Guest post by photographer David Winston
A river through a city is a great asset that is often underused. The river Thames and its bridges have been the subject for many artists. With the Illuminated River Project, the artist Leo Villareal deploys the bridges themselves as an artist’s canvas.
The tide brings in not only water, but also, carried on the surface, the reflections of the city and the sky above. Familiar buildings and landmarks are transformed to a liquid image. City lights become coloured leaves scattered on the water. A blue train speeding across Southwark Bridge becomes a flash of blue shot across the river.
One of the most brilliant things about the concept of the Illuminated River is its response to the slowly shifting tides. The pace of colour change seems beautifully in synch with the tides and so reminds us of the swirling waters below. There is also the element of surprise and even suspense: the viewer is mesmerised watching and waiting to see how one colour will lead to another. Rather than being a brash city lighting scheme, what we have is the effect of a light touch—the transparency of a skilled watercolourist’s brush.
How as a photographer can one catch this? While a photograph is captured light in a captured moment, the challenge with this project was to capture the shifting moment in a single static image. The camera is a totally objective observer only recording what is received by the lens. How often have we taken a photo and not noticed something in the photograph when we took it? That unnoticed element can spoil an image, rendering it different from what we intended. This happens because the camera does not have a human filter. The photographer’s work, then, is to filter an image accurately, as perceived through our emotion and memory.
I am not interested in the perfect image – the perfect exposure, the perfectly balanced composition – but instead want my photography to capture not just what I see in my mind’s eye at the moment I press the shutter, but for it to become an extended moment capturing what remains in the memory after I’ve seen the image: the kind of feeling an image imparts when imprints itself in our brains and floats in our senses.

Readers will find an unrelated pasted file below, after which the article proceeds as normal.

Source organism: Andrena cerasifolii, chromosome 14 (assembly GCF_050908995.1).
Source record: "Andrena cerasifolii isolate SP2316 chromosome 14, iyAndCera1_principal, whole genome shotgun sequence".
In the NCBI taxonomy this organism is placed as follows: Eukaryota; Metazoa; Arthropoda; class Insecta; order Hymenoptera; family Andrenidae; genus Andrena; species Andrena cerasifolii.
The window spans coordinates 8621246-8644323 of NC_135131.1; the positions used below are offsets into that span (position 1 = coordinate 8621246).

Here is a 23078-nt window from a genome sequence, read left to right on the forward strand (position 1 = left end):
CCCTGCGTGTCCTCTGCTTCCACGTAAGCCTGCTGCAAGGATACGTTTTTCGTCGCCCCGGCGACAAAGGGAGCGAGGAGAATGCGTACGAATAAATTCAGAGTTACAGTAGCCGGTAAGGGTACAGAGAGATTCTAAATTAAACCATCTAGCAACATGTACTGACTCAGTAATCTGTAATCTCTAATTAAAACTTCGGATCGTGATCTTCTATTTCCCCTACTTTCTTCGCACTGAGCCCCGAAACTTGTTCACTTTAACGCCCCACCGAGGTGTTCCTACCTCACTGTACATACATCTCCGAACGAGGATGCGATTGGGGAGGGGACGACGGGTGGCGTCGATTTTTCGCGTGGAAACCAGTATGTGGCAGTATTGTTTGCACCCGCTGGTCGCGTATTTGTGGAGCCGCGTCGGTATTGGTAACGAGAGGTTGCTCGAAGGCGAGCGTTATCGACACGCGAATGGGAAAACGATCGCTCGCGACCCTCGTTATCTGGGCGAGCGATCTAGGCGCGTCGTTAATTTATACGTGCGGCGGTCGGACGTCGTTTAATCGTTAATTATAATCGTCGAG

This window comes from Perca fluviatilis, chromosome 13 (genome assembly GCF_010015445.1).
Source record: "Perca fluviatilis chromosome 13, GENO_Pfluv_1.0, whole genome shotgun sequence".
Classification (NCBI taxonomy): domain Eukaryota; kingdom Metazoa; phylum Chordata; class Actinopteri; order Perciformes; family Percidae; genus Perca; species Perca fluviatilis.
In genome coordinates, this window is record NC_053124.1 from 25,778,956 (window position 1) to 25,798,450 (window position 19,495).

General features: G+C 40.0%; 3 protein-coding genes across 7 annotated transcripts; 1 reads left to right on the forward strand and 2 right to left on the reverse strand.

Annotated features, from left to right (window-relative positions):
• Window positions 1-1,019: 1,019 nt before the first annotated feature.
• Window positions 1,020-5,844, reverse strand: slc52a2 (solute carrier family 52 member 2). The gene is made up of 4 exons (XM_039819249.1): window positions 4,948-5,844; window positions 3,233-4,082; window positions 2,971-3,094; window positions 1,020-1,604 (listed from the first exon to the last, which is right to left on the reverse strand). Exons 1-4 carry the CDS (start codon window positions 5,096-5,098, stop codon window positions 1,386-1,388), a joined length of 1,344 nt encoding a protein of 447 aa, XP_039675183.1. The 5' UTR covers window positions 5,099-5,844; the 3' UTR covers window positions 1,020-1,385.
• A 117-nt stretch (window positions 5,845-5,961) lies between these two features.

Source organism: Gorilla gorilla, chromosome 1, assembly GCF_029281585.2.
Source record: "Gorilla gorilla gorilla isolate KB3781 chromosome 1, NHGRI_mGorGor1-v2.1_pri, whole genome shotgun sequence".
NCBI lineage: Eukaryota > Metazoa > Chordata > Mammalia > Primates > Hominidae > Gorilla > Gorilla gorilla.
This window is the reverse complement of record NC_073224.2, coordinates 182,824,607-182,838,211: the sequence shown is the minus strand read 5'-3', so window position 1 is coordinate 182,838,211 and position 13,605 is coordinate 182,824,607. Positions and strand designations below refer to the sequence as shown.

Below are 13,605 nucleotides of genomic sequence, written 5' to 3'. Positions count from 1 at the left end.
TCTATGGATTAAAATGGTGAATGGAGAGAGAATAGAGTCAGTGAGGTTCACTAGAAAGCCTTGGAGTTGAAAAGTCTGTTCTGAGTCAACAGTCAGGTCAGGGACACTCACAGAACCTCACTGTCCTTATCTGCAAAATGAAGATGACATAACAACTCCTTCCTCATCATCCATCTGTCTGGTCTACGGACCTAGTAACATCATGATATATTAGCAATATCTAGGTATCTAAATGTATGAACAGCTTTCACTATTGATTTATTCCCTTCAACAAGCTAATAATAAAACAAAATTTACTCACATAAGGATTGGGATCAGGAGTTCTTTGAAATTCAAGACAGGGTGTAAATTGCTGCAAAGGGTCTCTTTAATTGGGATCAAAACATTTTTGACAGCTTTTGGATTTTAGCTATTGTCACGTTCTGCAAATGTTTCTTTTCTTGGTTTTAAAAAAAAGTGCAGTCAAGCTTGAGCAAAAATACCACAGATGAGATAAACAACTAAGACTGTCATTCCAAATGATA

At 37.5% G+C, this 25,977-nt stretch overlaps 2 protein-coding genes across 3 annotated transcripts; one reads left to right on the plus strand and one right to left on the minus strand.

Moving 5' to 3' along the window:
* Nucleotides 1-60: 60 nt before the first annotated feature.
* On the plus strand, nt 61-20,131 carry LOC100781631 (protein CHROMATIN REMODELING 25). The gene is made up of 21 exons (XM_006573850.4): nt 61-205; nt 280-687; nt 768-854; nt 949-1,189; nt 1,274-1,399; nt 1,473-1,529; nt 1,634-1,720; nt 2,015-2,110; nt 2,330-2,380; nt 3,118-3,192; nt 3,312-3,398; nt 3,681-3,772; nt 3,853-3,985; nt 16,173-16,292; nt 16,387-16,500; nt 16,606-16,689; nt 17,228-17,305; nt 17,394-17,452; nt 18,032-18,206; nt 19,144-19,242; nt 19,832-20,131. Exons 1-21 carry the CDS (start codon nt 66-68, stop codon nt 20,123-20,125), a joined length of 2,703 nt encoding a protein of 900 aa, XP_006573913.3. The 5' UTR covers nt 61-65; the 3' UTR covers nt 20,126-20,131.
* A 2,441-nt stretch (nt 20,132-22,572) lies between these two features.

To do this, I have used a combination of multiple exposure and slow shutter speed. As the colours change over the seconds of the exposure when the reflections pass under the bridges, as people or trains hurry across too, all this change and movement makes its own contribution to the outcome of the final image. So while I have some control over the final outcome, this contribution from the viewed image itself lends its own life to the final result. It is a kind of controlled serendipity.
The bridges no longer are a solid structure rooted in the riverbed, but instead become a floating lighted structure and the gilded water flows towards us as if coming from below the surface rather than a reflection.
I find the blues the most beautiful and emotional. In this photo the blue travelling below the supporting columns of the bridge seems to almost vibrate. While the strong blue remains below, the slowly changing colour palette from red to blue begins to make its way across the length of the bridge - reaching its way across the river.
How subtle the blues can be. The pink undertones slowly begin to emerge from below as we go from blue to magenta. The golden river navigation lights remain a point of reference.
How different a blue can look when placed beside a hot colour.
View through Southwark Bridge. The distant city lights below become the stars in a reversal of roles.
I love what happens here - how the colours below the bridge are a hint of the colour change to come or perhaps a remnant of what was there before. The lights of the cityscape behind and the dome of St Paul’s shift in sync with the tide.
As the train hurried across the bridge towards Cannon Street station the lights on the bridge below followed in sync. I love what happened to the line of windows and the indistinct figures of the passengers. The hot colour of the orange becomes a smoky purple on the surface of the river. The buildings in the skyscape appear to be emerging from the river. All the colours combined make us ask: ‘What is the colour of the night? Is it blue, is it red, is it black?'
About David Winston
The photographer, David Winston, was born in Los Angeles and moved to the UK in 1970 and travels extensively with his camera. He has always sought out cities on the water. Like many artists before him, he has been drawn to the city of Venice as a constant source of inspiration and now divides his time between Venice and the UK.
With his photography he has sought ways to work beyond the constraints of modern digital imagery. This has led him to both look back to the earliest photographic processes and also develop his own alternative ways of producing a photographic image:
‘The two major elements of magic and emotion are the driving forces behind my photography.The camera is a completely objective observer, simply recording everything the lens sees, rather than filtering it through our individual human perceptions. The use of alternative photo processes allows me to work with the more painterly aspects of photography-- to portray what I see in a more subjective way. The art for me is to produce a photograph that engages our imagination.’
His work displays the detached, watchful eye of the outsider, evidenced in his evocative and atmospheric images.